Cloudera Impala is an exciting Apache Hadoop based technology for doing fast sql queries on big data. Historically people have used Apache Hive, part of the hadoop tool set, but queries running on substantial data sets can take a long time to run. Hive turns the queries into map-reduce jobs and runs them on hadoop. Impala is a massively parallel query engine, chops up the data and the query facets into chunks and splits it up over the cluster which can run queries dramatically faster. A query can complete in seconds, where it might take an hour in hive. Essentially it is a subset of the functionality that hive provides. Impala does not support the map, list and set or json data types for instance, which one might use with the serde functionality, you might not be able to do with Impala. Some of the data transformation aspects of hive also aren’t supported. Some of the dml functionality update, delete are missing. You can connect to it with a Hive Server 2 driver to the impala specific port, using odbc, jdbc, and similar tools.
Impala prefers the Parquet storage format, which is a column oriented compressed binary format, though it can also create and insert in text formats. It can also query with Avro, RCFile, and SequenceFile, but can’t insert into. One particular issue working with Impala along side with Hive, using Parquet format tables, using timestamp columns or decimal fields is not supported in hive earlier, but will be provided in Hive 0.14 which is being tested at present.
Although the big data sql field has been changing recently with hive on Tez which Hive 0.13 will support, spark SQL and facebook’s Presto engine
I have been recently working on doing research and development using Apache Cassandra (DataStax). Cassandra is an amazing piece of software. I went to a modeling class that a DataStax engineer ran that was quite impressive. He essentially said if you follow our advice it will work well, otherwise it might suck. I was struck by the need to ignore a lot of what we know about using relational databases, which I think can become a problem for some because the cql language makes you think that it is a relational database. when one works with it, one needs to build a model that both works well in Cassandra storage terms, but also in terms of your application. You can’t join, and entries based on the hash from the primary or cluster key might be scattered across your cluster. There are few functions to use, you really need to rethink how you architect and design your application.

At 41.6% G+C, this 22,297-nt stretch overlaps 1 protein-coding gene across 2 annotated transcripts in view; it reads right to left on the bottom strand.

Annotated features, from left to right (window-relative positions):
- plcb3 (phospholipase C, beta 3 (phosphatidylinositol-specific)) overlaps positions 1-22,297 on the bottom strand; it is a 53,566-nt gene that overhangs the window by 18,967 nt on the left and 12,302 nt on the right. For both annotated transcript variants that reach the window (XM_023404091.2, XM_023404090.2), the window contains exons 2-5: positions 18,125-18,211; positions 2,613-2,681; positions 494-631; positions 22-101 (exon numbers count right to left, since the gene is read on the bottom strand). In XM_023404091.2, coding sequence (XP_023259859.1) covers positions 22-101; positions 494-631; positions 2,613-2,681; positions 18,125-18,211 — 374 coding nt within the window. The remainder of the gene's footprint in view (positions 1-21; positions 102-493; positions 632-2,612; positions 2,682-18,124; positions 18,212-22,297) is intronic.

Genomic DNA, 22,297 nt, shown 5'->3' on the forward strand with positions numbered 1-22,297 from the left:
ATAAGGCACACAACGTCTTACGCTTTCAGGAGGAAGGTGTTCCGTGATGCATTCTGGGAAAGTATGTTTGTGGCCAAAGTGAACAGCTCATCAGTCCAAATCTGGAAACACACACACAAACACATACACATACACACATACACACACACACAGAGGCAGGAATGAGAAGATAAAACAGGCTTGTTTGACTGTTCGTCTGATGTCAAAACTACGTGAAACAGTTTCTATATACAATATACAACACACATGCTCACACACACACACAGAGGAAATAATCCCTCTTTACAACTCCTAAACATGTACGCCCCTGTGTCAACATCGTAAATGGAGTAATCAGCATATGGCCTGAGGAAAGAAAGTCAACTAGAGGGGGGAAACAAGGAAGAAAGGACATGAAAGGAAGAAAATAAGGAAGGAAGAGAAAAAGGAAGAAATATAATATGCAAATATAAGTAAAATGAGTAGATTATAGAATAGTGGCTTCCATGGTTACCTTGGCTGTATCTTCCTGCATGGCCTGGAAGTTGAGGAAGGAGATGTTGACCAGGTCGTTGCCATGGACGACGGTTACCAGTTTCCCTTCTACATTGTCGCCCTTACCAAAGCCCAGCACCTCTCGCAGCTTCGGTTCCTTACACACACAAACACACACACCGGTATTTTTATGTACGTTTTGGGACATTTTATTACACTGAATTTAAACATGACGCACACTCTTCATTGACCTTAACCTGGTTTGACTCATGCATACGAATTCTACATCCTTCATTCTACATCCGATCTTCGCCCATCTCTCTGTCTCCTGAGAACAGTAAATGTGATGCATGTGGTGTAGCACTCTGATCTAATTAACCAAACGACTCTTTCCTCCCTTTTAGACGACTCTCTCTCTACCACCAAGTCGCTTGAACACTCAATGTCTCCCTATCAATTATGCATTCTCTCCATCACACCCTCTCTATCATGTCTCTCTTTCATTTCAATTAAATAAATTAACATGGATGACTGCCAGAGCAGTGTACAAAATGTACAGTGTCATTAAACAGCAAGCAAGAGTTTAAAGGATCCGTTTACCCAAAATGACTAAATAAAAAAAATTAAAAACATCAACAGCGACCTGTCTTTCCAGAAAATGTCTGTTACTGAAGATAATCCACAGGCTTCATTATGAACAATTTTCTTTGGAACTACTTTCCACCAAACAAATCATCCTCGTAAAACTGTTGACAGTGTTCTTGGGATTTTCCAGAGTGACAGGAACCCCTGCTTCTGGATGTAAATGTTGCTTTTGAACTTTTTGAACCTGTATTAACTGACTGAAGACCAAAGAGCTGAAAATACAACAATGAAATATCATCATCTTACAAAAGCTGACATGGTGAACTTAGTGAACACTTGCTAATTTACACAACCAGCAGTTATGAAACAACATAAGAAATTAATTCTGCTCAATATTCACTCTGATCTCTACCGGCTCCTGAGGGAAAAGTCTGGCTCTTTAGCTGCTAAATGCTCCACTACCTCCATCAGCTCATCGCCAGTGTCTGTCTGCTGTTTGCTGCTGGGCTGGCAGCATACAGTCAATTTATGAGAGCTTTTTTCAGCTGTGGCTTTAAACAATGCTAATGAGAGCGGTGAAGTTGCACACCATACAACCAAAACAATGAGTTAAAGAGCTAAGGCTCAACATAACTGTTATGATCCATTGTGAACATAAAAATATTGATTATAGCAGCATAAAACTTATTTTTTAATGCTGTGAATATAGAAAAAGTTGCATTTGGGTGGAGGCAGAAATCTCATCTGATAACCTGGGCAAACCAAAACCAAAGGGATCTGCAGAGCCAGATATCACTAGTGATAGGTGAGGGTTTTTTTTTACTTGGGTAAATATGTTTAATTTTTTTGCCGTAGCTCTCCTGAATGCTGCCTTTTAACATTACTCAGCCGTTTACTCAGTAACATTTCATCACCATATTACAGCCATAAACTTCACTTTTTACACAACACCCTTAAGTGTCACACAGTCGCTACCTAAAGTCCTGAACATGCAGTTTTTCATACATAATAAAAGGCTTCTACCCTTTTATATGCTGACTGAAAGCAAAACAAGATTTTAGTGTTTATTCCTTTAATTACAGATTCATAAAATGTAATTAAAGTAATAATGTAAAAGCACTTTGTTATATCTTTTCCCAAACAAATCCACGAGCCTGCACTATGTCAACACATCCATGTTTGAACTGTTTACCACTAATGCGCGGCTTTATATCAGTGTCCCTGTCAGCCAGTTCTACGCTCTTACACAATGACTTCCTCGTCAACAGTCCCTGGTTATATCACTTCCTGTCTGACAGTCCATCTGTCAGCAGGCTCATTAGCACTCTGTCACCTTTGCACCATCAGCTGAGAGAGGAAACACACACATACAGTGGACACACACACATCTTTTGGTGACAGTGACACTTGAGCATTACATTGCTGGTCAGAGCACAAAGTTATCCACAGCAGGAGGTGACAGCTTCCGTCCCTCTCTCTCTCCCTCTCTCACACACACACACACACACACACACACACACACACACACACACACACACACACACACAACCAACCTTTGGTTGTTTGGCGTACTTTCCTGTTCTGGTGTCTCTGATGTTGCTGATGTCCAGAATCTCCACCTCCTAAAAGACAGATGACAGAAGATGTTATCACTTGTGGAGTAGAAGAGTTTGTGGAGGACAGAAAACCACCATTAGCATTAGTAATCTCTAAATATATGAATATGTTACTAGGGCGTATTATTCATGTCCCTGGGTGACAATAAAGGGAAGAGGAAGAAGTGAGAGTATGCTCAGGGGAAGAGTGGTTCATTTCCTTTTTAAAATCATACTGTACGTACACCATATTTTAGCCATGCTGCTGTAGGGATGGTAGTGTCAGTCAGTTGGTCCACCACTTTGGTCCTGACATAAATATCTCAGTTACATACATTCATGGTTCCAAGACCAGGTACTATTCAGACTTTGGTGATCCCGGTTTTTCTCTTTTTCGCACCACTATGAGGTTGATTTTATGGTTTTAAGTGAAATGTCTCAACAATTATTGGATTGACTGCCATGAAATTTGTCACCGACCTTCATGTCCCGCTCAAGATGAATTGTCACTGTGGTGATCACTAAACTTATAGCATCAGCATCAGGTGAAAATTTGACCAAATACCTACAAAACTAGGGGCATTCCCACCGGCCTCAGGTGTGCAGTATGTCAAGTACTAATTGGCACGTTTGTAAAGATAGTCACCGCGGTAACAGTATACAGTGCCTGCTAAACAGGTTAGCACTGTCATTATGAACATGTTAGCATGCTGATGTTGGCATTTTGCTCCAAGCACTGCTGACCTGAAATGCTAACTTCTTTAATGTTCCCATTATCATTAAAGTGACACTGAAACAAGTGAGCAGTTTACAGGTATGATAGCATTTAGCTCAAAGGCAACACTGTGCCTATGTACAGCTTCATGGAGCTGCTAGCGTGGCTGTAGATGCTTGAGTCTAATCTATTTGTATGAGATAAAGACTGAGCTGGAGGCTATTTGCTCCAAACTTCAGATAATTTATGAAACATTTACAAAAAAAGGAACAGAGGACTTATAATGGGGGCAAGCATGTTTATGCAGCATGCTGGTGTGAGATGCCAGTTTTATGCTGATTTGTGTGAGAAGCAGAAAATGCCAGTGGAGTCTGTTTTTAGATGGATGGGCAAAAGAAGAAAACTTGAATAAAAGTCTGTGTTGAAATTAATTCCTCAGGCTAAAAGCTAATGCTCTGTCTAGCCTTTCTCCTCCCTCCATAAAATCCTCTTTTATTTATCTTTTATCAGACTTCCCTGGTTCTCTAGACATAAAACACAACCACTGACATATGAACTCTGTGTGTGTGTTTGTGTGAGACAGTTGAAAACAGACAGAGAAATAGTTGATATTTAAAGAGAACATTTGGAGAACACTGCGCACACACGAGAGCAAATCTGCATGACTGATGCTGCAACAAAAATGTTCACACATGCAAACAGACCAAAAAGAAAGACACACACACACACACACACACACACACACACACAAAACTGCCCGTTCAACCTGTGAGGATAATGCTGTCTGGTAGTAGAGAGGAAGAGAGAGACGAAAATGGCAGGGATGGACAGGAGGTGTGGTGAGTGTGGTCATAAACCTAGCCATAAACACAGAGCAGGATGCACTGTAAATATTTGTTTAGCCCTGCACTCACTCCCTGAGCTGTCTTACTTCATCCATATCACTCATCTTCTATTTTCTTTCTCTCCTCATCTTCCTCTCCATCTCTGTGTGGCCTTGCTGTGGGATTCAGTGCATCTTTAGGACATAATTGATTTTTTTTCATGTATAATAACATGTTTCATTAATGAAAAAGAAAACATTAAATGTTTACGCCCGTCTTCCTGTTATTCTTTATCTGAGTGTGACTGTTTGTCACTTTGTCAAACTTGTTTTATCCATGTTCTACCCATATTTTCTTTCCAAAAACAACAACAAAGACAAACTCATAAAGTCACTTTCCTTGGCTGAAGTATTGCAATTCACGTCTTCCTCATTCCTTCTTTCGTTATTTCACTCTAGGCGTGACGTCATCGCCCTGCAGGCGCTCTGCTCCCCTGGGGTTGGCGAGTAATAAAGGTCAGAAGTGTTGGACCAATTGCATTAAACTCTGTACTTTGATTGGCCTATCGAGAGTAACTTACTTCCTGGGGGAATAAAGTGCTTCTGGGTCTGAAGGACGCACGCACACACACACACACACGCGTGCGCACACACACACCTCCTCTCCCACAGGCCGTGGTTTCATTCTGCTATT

Cassandra has also changed a lot from the earlier incantations to the new 2.1 version. The early versions used this thrift based api and the CQL language was introduced and enhanced and thrift is now essentially deprecated. There is a lot of drivers and solutions that have been built up using the old thrift based api, which going forward will not be usable. Several design ideas, for instance dynamic column families where you might have entries with the same column family or table having very different schemas, worked well in thrift, but will not in CQL. When researching compatible drivers, one should look for those implemented using CQL not thrift.
Loading large amounts of data into Cassandra is more difficult. It’s not like Mysql or Oracle where you can quickly load from text file or sql file, or a loader file. You essentially have two options. First write code that inserts into Cassandra using CQL through a driver, with this you might improve performance using async inserts and updates. Your other option may be building a sstable writer tool that rights into a sstable, essentially what Cassandra uses internally for storage, and streaming it into cassandra using sstableloader or the jmxloader. With this you are writing in java territory, fortunately there is a cql based sstable writer class you can use.